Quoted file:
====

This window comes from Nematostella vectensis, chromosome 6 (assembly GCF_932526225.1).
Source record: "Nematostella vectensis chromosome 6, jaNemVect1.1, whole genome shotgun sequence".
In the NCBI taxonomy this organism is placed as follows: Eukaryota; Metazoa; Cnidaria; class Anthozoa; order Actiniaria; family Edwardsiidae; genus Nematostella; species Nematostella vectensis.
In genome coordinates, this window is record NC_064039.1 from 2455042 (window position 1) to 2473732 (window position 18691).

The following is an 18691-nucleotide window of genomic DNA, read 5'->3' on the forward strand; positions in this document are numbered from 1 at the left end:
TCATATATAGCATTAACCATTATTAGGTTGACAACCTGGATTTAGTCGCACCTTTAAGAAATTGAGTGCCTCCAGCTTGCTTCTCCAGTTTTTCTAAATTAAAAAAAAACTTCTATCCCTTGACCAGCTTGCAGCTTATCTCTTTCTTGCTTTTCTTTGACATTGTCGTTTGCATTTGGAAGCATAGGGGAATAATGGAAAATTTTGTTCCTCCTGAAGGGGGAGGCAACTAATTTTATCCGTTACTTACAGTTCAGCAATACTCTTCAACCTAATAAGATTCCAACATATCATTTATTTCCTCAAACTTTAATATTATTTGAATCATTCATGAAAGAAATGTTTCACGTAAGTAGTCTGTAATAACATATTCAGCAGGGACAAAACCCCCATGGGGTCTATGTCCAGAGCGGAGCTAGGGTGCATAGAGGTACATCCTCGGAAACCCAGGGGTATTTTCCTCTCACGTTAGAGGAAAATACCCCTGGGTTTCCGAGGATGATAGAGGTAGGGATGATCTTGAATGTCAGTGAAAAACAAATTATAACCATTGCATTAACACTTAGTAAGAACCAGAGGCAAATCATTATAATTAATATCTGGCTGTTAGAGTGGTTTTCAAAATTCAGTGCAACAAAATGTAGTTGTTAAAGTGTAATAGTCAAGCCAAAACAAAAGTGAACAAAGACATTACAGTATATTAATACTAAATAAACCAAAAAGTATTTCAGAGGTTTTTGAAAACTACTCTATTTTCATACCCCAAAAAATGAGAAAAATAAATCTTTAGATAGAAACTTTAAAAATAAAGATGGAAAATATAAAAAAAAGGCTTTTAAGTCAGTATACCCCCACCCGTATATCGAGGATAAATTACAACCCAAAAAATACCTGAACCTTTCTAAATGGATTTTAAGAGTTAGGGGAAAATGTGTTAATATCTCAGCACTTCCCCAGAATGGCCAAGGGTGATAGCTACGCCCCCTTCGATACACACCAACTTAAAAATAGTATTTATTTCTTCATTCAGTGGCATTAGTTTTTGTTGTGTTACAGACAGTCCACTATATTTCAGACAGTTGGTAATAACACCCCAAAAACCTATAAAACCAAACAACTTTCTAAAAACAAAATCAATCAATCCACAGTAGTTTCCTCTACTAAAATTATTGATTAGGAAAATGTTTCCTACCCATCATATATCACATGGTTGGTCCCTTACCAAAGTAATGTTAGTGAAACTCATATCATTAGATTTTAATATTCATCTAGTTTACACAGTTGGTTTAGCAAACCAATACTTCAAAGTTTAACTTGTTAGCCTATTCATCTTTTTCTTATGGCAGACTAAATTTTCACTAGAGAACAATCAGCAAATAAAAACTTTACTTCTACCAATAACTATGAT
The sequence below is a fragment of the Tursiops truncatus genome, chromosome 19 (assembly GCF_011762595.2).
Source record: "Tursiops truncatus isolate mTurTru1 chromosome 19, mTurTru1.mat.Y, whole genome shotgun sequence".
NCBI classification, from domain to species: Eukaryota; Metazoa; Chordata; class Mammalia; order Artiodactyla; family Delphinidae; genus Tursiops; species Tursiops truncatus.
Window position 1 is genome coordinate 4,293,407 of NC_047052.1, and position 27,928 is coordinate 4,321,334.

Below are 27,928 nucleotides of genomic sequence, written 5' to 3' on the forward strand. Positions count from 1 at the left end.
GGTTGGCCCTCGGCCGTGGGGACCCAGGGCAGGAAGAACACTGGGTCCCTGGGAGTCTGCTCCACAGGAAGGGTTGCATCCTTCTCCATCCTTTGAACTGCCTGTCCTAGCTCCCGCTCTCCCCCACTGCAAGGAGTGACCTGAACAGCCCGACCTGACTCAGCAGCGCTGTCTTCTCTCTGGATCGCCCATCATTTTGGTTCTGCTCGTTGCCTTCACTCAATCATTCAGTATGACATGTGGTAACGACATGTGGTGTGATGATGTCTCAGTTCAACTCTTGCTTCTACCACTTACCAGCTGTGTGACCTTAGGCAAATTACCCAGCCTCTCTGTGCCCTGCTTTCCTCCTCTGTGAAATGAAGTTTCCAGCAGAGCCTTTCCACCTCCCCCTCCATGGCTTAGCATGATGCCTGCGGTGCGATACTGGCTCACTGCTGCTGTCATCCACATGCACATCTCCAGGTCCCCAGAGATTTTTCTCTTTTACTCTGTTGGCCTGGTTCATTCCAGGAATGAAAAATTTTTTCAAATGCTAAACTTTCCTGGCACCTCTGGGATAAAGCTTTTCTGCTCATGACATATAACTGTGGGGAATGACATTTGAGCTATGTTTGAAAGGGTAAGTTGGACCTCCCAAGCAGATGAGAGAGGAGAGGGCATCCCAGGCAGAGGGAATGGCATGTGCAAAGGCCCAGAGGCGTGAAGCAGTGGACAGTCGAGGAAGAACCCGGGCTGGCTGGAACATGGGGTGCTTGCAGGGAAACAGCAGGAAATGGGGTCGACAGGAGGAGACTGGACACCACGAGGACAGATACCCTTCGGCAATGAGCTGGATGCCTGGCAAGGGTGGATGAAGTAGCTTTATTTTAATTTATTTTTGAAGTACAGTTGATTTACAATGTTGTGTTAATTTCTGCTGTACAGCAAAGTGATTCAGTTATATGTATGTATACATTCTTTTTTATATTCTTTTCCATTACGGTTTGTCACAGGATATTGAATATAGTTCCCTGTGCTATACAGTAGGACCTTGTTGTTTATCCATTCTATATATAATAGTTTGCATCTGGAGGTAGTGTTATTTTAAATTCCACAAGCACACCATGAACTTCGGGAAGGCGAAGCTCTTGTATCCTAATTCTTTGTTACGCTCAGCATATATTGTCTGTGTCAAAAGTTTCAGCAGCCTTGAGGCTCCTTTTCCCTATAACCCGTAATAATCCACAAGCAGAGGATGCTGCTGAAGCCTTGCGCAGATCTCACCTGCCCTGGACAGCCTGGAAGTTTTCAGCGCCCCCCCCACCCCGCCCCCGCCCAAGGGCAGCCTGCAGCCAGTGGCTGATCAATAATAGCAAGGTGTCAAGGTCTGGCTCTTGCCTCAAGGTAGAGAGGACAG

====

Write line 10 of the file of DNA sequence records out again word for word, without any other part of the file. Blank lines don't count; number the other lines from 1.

Window position 1 is genome coordinate 4,293,407 of NC_047052.1, and position 27,928 is coordinate 4,321,334.